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Byron Shire
May 9, 2021

The Sessions

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Film review by John Campbell

By chance, I happened to hear Julia Gillard introduce legislation for the new Disability Insurance Scheme into the House of Reps on the morning that I saw this upbeat but touching movie.

As a society, we feel pity when seeing those whose physiology has been attacked by the ‘sharks of fate’, but in general we only take notice of them when they are striving for gold at the Paralympics. It’s a sad reflection of our obsession with air-brushed beauty.

Based on the memoir of one such unfortunate, the eponymous sessions refer to the encounters that Mark (John Hawkes), paralysed since childhood by a severe bout of polio, had with sex therapist Cheryl (Helen Hunt). The 38-year-old poet spends most of his time in an iron lung – he can survive for only a few hours outside of it. Mortified by his uncontrollable carnal functions and driven by a primal need for erotic gratification, he decides to undergo the therapy that he has so long spurned. But first he seeks out the blessing of Father Brendan, his local priest (William H Macy).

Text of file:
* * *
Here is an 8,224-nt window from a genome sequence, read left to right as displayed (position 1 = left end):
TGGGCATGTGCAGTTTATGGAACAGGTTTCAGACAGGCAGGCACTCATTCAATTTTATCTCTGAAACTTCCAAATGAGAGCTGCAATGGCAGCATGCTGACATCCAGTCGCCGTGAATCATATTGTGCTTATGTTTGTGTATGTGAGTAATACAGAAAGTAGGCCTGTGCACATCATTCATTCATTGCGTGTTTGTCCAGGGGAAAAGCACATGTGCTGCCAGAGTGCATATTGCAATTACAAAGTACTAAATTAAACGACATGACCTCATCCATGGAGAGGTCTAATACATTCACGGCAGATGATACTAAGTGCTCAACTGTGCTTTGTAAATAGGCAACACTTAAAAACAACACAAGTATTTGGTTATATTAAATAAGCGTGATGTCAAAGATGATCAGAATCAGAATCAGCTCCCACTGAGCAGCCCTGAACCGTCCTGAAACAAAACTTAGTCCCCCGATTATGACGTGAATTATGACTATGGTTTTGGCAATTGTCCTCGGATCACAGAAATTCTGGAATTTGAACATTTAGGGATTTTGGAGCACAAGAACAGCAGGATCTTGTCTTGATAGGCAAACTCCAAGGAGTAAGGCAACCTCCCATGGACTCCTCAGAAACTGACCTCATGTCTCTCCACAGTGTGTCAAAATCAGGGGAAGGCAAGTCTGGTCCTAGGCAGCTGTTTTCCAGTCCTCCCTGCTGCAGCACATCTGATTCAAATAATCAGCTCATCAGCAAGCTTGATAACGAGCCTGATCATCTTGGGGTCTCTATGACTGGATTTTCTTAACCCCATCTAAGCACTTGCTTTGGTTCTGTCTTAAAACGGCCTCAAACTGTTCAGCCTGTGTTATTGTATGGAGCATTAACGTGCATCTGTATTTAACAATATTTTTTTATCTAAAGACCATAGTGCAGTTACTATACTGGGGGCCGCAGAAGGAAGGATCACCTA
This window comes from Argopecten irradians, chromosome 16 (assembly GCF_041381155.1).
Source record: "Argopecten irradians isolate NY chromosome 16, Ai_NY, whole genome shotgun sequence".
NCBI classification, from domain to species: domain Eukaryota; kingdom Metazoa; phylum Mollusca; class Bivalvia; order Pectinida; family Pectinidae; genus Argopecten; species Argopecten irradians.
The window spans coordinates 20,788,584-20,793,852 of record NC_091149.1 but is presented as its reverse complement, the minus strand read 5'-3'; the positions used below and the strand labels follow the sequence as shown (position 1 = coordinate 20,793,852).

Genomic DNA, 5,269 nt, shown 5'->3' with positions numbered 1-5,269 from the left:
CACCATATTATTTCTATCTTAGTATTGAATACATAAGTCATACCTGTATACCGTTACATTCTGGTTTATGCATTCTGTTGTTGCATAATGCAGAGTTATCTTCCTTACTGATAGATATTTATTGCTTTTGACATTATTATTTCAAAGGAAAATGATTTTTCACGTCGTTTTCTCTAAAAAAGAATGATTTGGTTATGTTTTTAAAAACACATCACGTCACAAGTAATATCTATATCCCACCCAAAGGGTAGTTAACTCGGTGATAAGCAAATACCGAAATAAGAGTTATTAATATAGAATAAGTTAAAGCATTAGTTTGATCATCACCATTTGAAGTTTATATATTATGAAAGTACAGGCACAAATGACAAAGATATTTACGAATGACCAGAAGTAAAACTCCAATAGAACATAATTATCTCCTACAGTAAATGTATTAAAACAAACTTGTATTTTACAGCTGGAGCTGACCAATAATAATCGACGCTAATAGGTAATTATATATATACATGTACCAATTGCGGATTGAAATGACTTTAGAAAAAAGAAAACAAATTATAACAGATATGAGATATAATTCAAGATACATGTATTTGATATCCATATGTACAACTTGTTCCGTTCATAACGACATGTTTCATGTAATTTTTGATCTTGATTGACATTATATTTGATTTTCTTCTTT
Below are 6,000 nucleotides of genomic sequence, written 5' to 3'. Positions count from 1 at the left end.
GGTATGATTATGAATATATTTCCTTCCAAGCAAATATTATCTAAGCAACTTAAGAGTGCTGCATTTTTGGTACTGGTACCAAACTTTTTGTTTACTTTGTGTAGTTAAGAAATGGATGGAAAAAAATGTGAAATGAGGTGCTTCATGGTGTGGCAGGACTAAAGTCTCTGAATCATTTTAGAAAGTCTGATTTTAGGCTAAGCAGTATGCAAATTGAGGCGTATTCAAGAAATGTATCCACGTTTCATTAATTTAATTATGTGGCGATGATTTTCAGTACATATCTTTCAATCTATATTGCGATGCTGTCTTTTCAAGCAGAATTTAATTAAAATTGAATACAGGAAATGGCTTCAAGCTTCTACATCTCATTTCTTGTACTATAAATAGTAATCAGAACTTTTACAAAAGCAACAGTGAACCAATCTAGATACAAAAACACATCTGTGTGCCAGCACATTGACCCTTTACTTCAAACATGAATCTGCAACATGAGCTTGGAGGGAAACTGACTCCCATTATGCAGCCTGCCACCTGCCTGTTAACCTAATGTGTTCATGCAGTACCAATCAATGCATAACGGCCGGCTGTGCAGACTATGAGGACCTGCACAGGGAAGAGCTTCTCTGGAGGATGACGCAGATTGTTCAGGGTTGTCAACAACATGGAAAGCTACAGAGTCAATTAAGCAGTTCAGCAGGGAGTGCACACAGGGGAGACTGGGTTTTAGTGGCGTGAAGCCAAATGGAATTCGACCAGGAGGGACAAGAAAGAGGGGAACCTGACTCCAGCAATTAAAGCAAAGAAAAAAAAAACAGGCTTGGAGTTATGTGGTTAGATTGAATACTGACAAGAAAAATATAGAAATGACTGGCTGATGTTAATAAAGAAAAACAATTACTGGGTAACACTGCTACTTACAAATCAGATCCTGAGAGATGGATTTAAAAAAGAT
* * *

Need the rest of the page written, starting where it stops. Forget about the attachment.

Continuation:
That Mark so urgently desires what, by vocation, the able-bodied priest is forbidden is a sardonic juxtaposition – when Mark tells him that ‘she took my penis in her hand’, Brendan’s stony non-reaction is ripe with masochistic humour.

Mark is not wracked by self-pity or seething anger; Cheryl, a married mother, is pragmatic and detached. But the heart takes no account of the body in which it is encased, and veteran Australian director Ben Lewin’s softly-softly approach wades imperceptibly into deep emotional waters as the relationship between client and provider moves beyond their business agreement.

Hawkes (he was Teardrop, the hillbilly meth-cooker in Winter’s Bone) displays no overweening actor’s ego in an insightful and multi-faceted portrayal that frequently appears to be channelling Stephen Hawking, while Hunt, coping calmly with a number of nude scenes, is great as a woman who is belatedly made aware of her own vulnerability.

A lovely film – and, for cat people, the last shot speaks volumes.

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